Snyders-Lance outlined revenue and cost benefit from purchase of Kettle Chips owner Diamond

Snyder's-Lance outlined revenue and cost benefit from purchase of Kettle Chips owner Diamond

Distribution synergies and access to a wider better-for-you portfolio are two of the reasons industry experts have backed the move from Synder's-Lance for fellow US snacks group Diamond Foods. However, with Diamond having had a challenging few years financially, is the US$1.91bn cash-and-shares deal all Snyder's-Lance has made it out to be? Hannah Abdulla reports.

Snyder's-Lance yesterday (28 October) announced a US$1.91bn cash-and-stocks takeover deal for fellow US snacks group Diamond Foods, seemingly beating off interest from Kellogg, which was rumoured to be in late-stage talks with the Kettle Chips maker last week.

On an investor call discussing the deal in more detail, Carl Lee, president and CEO of Snyder's-Lance, touted what he saw as the benefits of the transaction.

"While both companies are good players in the overall snacking space, we really are very different in our profile and different in our consumer base and different in a lot of other ways," began Lee.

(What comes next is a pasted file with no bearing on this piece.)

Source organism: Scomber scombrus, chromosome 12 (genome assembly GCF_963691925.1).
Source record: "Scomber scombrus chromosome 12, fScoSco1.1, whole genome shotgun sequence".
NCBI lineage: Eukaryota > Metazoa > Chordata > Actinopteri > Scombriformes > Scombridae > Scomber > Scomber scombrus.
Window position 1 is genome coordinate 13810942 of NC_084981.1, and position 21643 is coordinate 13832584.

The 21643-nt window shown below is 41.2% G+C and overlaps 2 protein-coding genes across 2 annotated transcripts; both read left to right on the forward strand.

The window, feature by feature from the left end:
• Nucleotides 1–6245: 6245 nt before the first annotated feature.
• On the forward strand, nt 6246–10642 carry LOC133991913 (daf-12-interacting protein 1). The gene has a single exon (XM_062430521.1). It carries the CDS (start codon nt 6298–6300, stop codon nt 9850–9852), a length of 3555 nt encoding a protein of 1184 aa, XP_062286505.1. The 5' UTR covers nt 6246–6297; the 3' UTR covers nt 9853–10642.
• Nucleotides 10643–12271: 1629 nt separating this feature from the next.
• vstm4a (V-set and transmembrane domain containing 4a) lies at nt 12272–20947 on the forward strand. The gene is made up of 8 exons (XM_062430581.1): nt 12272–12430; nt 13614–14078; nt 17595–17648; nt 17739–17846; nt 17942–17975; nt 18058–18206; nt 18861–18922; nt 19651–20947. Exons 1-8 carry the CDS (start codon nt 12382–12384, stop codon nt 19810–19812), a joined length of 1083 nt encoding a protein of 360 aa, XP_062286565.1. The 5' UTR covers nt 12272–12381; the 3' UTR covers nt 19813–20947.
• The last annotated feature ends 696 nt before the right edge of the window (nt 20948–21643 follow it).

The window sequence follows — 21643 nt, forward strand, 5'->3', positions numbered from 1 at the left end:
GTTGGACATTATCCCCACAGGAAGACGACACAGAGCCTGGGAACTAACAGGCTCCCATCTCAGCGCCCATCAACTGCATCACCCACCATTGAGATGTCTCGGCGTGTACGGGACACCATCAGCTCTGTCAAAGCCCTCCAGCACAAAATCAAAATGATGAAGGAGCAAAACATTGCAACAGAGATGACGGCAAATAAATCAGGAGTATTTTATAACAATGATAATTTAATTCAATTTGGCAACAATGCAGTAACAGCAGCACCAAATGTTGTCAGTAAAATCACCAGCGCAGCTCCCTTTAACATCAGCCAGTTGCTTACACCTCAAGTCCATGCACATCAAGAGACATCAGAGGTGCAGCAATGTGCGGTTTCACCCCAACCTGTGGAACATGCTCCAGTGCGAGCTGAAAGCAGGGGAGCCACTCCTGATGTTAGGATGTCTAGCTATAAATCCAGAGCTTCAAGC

He pointed to how Snyder's is "pure-play in snacking", with its five core brands: Cape Cod, Snyder's of Hanover, Lance sandwich crackers, Pretzel Crisps and Late July.

Diamond, on the other hand, with its Kettle Chips brand has dealings in snacks, but also services the foodservice market with its Culinary Nuts brand. In addition, Diamond has what Lee described as "an even stronger better-for-you portfolio and better-for-you positioning and capabilities", something that appeared to be one of the key reasons Snyder's-Lance swooped for Diamond.

'Better-for-you' isn't an entirely new concept for Snyder's. Its Lance Sandwich Crackers are organic and non-GMO. Late July, in which Snyder's took an 80% stake in in November last year, is organic. The group also has some gluten-free offerings within its product portfolio.

In February, Snyder's-Lance launched Clearview Foods, a new division to focus on developing "better-for-you" products and grow the group's Snack Factory Pretzel Crisps, Eat Smart and Late July products.

Speaking to analysts yesterday Lee said Snyder's-Lance was seeing "significant growth" from better-for-you snacks.

Diamond, however, has a larger presence in the space, argued Lee. It is launching a non-GMO version of its Kettle Chips and is soon converting its Emerald nut line to non-GMO.

"It expands our better-for-you capabilities to really continue to address what consumers are looking for today as we leverage their innovation capabilities which are outstanding and also combined with ours, to continue to unlock some very important growth in the snacking categories," said Lee.